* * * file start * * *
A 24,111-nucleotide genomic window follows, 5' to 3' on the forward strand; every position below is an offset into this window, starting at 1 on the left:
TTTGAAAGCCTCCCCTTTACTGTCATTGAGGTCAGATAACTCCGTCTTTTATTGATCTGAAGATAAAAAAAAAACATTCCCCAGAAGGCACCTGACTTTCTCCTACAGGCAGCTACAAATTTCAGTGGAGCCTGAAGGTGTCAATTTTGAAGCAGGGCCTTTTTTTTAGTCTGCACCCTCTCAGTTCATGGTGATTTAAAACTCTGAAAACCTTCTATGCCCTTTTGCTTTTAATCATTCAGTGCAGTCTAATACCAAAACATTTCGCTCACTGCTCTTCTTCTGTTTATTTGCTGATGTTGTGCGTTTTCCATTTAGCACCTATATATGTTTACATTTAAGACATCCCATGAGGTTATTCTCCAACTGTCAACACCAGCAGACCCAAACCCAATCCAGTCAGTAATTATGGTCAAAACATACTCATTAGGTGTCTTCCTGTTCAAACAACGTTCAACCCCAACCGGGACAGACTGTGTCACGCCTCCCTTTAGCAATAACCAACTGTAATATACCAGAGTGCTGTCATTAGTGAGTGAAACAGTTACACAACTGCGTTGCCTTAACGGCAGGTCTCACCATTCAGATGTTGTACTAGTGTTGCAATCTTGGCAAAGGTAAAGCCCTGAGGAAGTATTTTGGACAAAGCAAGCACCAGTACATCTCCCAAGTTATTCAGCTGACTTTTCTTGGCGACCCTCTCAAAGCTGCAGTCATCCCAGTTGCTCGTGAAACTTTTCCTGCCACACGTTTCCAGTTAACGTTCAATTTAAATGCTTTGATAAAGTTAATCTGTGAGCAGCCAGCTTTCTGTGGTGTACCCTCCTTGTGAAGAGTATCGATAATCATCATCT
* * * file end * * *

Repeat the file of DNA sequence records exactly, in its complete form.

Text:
A 24,111-nucleotide genomic window follows, 5' to 3' on the forward strand; every position below is an offset into this window, starting at 1 on the left:
TTTGAAAGCCTCCCCTTTACTGTCATTGAGGTCAGATAACTCCGTCTTTTATTGATCTGAAGATAAAAAAAAAACATTCCCCAGAAGGCACCTGACTTTCTCCTACAGGCAGCTACAAATTTCAGTGGAGCCTGAAGGTGTCAATTTTGAAGCAGGGCCTTTTTTTTAGTCTGCACCCTCTCAGTTCATGGTGATTTAAAACTCTGAAAACCTTCTATGCCCTTTTGCTTTTAATCATTCAGTGCAGTCTAATACCAAAACATTTCGCTCACTGCTCTTCTTCTGTTTATTTGCTGATGTTGTGCGTTTTCCATTTAGCACCTATATATGTTTACATTTAAGACATCCCATGAGGTTATTCTCCAACTGTCAACACCAGCAGACCCAAACCCAATCCAGTCAGTAATTATGGTCAAAACATACTCATTAGGTGTCTTCCTGTTCAAACAACGTTCAACCCCAACCGGGACAGACTGTGTCACGCCTCCCTTTAGCAATAACCAACTGTAATATACCAGAGTGCTGTCATTAGTGAGTGAAACAGTTACACAACTGCGTTGCCTTAACGGCAGGTCTCACCATTCAGATGTTGTACTAGTGTTGCAATCTTGGCAAAGGTAAAGCCCTGAGGAAGTATTTTGGACAAAGCAAGCACCAGTACATCTCCCAAGTTATTCAGCTGACTTTTCTTGGCGACCCTCTCAAAGCTGCAGTCATCCCAGTTGCTCGTGAAACTTTTCCTGCCACACGTTTCCAGTTAACGTTCAATTTAAATGCTTTGATAAAGTTAATCTGTGAGCAGCCAGCTTTCTGTGGTGTACCCTCCTTGTGAAGAGTATCGATAATCATCATCT